If Ethiopia is dedicated to maximizing MWH utilization, awareness needs to be raised and barriers need to be overcome, especially among marginalized women. Existing grassroots programs such as the Health Extension Program (community-based health program using locally selected, salaried health workers) and Health Development Army (women-centred community networks) are most likely to reach the target population. Women who suffered pregnancy-related complications in the past and gave birth safely after staying at an MWH could become important local advocates. Aforementioned networks may also be used to co-create solutions as to how child care can best be organized in the community during a woman’s absence and how the burden on the attendant could be relieved. Furthermore, MWH use should be considered when developing a birth plan during antenatal care visits.

Best practices from other projects may be suitable in or could be adapted to the Ethiopian setting. For example, health extension workers and former traditional birth attendants could be trained on which women to refer to the MWH [10]. In Liberia, traditional birth attendants accompany women to an MWH, which led to a substantial increase in facility births [25]. Since ambulances are used for emergencies only, transport vouchers may be given to high-risk and remote pregnant women to reach an MWH free-of-charge [26, 27]. Also, community saving schemes could help raise funds for transport to and from the MWH, while a vegetable garden near the MWH could provide a source of food. We recommend performing research to explore what works best in the Ethiopian setting.


Most respondents had no knowledge about an MWH. After learning about the concept, willingness to use an MWH was significantly lower among marginalized women, while women who had complications during past births and those who envisioned few barriers expressed that they were more likely to use an MWH in the future. Unless community awareness increases, knowledge of preventive maternity care improves and barriers preventing their use are overcome, MWHs will continue to be underutilized.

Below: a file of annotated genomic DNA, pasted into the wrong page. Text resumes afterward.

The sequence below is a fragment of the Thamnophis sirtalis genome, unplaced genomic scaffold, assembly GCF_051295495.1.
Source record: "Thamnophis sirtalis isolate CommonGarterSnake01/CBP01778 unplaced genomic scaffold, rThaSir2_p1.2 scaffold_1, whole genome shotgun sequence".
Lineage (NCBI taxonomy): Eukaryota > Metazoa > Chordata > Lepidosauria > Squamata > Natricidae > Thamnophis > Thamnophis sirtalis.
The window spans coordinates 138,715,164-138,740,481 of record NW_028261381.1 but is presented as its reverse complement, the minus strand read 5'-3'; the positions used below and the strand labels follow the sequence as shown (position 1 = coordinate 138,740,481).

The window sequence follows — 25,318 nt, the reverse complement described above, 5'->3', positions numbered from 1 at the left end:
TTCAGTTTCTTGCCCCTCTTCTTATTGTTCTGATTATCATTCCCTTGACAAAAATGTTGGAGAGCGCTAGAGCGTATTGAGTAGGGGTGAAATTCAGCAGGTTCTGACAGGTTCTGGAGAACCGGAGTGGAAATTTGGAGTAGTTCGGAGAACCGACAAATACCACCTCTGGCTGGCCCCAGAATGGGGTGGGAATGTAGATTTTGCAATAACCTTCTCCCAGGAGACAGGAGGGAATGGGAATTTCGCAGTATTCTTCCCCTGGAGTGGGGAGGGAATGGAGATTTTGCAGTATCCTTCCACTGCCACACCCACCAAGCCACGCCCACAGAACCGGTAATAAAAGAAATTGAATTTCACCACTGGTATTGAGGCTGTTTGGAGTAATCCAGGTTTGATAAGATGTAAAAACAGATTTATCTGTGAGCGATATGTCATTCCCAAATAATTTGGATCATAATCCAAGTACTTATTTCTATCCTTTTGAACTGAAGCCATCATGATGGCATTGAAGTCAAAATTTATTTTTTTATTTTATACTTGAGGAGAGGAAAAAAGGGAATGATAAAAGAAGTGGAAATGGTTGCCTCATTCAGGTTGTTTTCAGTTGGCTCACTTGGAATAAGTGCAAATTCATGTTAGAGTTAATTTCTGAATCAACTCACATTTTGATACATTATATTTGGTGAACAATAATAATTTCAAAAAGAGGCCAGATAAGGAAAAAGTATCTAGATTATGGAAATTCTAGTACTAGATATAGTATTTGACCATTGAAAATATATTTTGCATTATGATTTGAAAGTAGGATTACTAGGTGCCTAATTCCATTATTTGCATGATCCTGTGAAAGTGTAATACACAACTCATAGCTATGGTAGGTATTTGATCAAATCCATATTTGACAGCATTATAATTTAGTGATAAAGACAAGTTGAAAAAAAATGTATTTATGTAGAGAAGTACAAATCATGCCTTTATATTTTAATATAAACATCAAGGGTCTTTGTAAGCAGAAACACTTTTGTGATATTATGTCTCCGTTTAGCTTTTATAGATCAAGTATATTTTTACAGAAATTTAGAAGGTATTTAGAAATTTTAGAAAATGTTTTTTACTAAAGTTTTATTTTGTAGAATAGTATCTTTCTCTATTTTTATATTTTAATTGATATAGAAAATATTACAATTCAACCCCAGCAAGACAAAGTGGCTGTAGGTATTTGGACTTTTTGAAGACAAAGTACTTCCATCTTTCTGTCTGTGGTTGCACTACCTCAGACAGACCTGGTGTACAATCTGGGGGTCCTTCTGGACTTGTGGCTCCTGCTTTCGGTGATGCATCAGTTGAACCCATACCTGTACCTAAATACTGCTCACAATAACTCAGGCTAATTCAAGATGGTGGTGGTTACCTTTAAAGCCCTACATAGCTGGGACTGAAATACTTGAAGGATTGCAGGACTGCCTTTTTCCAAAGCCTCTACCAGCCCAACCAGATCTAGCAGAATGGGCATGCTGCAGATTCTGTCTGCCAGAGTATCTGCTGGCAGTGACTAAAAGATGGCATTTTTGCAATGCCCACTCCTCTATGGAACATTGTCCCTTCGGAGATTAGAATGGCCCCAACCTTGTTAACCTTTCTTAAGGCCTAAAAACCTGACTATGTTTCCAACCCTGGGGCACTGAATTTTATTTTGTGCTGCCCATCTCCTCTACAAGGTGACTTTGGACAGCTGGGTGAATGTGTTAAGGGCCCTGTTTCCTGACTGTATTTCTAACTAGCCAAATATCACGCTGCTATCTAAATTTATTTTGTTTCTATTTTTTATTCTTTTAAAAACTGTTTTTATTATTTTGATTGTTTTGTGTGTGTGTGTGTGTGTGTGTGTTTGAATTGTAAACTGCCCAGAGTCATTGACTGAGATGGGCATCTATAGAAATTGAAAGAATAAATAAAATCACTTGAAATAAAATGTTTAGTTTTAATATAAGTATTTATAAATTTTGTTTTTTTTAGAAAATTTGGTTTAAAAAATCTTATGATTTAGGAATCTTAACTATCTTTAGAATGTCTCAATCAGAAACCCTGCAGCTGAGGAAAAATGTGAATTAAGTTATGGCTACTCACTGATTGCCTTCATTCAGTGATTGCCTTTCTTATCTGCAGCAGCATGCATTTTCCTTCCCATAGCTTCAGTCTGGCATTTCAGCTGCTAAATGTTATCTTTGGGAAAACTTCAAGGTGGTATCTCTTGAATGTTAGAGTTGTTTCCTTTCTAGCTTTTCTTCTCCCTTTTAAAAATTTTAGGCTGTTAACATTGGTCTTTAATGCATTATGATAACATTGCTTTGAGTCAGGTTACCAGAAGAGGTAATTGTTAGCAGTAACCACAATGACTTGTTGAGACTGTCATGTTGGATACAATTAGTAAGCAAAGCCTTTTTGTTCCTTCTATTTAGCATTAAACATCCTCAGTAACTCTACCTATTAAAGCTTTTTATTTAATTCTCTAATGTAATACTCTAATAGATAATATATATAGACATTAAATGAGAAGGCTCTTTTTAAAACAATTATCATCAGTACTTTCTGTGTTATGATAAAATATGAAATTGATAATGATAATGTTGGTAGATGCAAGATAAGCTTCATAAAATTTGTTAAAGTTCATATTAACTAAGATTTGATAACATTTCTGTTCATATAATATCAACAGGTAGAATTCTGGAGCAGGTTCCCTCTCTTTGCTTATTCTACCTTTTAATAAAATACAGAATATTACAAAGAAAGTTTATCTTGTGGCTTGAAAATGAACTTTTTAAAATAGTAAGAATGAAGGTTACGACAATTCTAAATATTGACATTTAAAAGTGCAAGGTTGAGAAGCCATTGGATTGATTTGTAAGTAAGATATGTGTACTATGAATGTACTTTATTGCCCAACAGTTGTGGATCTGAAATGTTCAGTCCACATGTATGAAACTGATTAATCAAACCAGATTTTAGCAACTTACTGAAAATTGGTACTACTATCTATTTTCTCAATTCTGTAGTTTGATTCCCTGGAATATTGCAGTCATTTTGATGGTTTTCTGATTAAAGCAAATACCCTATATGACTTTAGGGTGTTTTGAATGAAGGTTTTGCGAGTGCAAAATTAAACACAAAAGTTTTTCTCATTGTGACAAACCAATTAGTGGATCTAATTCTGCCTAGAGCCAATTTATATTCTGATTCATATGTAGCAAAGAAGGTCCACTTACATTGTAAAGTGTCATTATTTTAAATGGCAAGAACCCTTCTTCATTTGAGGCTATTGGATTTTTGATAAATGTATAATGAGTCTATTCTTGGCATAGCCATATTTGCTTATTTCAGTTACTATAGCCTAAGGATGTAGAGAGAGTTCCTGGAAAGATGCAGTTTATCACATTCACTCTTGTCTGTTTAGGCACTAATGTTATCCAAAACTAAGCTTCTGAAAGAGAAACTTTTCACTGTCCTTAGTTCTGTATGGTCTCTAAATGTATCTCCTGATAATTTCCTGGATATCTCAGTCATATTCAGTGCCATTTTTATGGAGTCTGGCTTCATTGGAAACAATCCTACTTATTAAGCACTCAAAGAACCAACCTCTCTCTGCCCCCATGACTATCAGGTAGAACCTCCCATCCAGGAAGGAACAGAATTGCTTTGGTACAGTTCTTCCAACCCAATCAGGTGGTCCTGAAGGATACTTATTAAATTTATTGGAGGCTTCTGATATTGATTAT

Adjusted Odds Ratio


Crude Birth Rate


Confidence Interval


Maternity Waiting Home


Odds Ratio


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We are grateful to the Butajira Hospital staff for their support. Particular gratitude is extended to the women who participated in the study.


The Laerdal Foundation (grant number 40171) supported this study as part of a PhD project of investigator TV. Data collection was funded by VSO Ethiopia and the Otto Kranendonck Foundation. The funding bodies had no role in study design, data collection, analysis, interpretation of data or manuscript writing.

Availability of data and materials

The datasets used and analysed during the current study are available from the corresponding author on reasonable request.

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Authors and Affiliations



TV, FB, AG and JS conceived and designed the study. TV and FB led data collection. Data analysis was done by TV and GM, together with all other authors. TV and TvdA drafted a first manuscript, which was then edited by all other authors. All authors read and approved the final manuscript.

Corresponding author

Correspondence to Tienke Vermeiden.

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Ethics approval and consent to participate

Ethical approval was obtained from the Southern Nations Nationalities and People Regional State Health Bureau in Hawassa, Ethiopia on February 4, 2014, with reference number 1–1/9466. In addition, informed written consent was obtained from all participants after explaining the purpose of the study, the importance of their contribution as well as the right to refuse participation [see Additional files 1 and 2 for the English and Amharic versions of the informed consent form]. Illiterate women were asked to sign using their fingerprint. The participant’s name was excluded from the questionnaire to assure confidentiality.

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Not applicable.

Competing interests

JS and TvdA serve on the BMC Pregnancy and Childbirth Editorial Board as Associate Editors. None of the other authors have any competing interests.

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Additional files

Additional file 1:

Data collection instrument - English version informed consent form and questionnaire. (PDF 856 kb)

Additional file 2:

Data collection instrument – Amharic version informed consent form and questionnaire. (PDF 786 kb)

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Vermeiden, T., Braat, F., Medhin, G. et al. Factors associated with intended use of a maternity waiting home in Southern Ethiopia: a community-based cross-sectional study. BMC Pregnancy Childbirth 18, 38 (2018).